Sunday, 20 October 2013

Of Grave Concern.

The last couple of days have been a real treat.  Yesterday we visited to Highgate Cemetery where we were simply awed by the shear grandeur and style of the place.  The east side is the “poor relation” of the two parts but still has some very interesting resting places.


This recent grave has a certain humorous finality about it.


This one contains Jeremy Beadle’s remains.


Malcolm McLaren lies here.


Someone’s last recital perhaps?


Karl Marx, of course, occupies the most famous plot in the east cemetery.


You can only go round the west cemetery on a guided tour at a cost of £12 – and it’s worth every penny.  It’s the oldest part and contains some of the the most striking and spectacular tombs and vaults.


The cost of some monuments have been extraordinary, but then it was very much the thing in Victorian times to show your place in society and your respect for the departed.


We had a tour of the catacombs which held the coffins on shelves.  We could see many of the coffins in various degrees of decay. The wooden outer layers giving way to show the lead coffin inside.  Some were very grand leather covered affairs.  We were forbidden to take photos in this area, very sadly.


We went into more vaults and catacombs, this circular area was crowned by a 300 year old Cedar of Lebanon tree (growing well before the cemetery was built.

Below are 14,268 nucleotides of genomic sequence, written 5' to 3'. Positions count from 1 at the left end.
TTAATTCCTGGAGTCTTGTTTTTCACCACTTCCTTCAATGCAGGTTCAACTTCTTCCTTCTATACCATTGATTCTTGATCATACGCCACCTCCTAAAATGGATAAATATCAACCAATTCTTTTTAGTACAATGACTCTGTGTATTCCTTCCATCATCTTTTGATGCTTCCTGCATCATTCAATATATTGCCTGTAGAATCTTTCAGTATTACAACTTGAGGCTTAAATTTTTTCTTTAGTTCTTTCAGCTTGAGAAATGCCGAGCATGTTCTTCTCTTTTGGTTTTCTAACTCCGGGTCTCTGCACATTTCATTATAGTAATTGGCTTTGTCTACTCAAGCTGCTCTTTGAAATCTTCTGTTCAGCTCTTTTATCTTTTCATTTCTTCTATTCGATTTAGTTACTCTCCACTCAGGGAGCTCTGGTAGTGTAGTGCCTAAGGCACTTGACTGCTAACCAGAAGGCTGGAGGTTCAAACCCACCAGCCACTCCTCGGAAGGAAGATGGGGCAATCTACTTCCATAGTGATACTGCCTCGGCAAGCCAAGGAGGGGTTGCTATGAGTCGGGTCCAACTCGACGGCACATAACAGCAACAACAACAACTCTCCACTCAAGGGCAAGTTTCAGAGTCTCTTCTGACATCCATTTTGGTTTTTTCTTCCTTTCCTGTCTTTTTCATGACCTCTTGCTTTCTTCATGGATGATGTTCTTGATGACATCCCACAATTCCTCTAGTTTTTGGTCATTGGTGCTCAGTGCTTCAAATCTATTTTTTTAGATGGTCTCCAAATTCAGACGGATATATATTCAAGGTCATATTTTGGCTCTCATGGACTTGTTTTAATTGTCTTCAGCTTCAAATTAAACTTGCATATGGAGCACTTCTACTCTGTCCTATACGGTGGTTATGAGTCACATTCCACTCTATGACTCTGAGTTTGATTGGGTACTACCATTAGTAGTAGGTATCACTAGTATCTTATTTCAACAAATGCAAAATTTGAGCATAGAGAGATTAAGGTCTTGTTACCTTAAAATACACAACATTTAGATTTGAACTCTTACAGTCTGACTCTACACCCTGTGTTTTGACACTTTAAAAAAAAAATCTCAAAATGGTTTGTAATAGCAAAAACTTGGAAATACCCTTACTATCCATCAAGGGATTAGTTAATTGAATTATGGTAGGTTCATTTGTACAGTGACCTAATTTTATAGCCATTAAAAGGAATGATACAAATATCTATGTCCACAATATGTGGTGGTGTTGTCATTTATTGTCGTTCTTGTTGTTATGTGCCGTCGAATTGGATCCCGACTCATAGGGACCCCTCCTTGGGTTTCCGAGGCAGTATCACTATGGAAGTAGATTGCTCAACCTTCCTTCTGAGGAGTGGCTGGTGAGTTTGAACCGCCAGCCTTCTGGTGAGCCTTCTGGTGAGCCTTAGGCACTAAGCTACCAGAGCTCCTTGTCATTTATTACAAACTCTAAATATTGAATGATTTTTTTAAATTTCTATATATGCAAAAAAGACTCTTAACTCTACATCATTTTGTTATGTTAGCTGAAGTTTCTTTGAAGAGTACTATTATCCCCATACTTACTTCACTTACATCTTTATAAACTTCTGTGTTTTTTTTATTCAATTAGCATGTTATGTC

There are over 52,000 graves at Highgate, some were badly vandalised in the 1970’s, but a lot have been repaired.


This Egyptian area was all the rage during the mid 1800’s but very quickly lost favour and not all plots were sold.


There is a lot of restoration being undertaken – some of it requiring heavy lifting equipment.

Well,the rain held off and we were delighted with our afternoon with the dead.  The tour was incredibly informative and interesting, with so many funny and sad stories behind the burials.  Highly recommended!

Today we accompanied Sue and Richard on nb ‘Indigo Dream’, helping them down from Paddington Basin to their moorings in Limehouse.


We started in wonderful sunshine and leaving Little Venice the autumn colours are looking terrific.


Passing through Regents Park, some of the residences are very imposing.


This is the Snowdon Avery at London Zoo as we pass through it.


Camden Market was busy as usual as we negotiate the three locks. there.


At 3 o’ clock, just as forecast, the rain started, and it was heavy!


But it didn’t dampen our spirits and, as we approached the end of our journey, we could see the massive Canary Wharf dominating the skyline.


Safely arriving at Limehouse Marina we relaxed and partook in more ‘Indigo Dream’ hospitality – which, as per normal, had been continually forthcoming throughout the whole trip.  We thoroughly enjoyed being with Sue and Richard – a great pleasure as always.

1 comment:

  1. That's a visit which will go on our 'to do' list. Very interesting.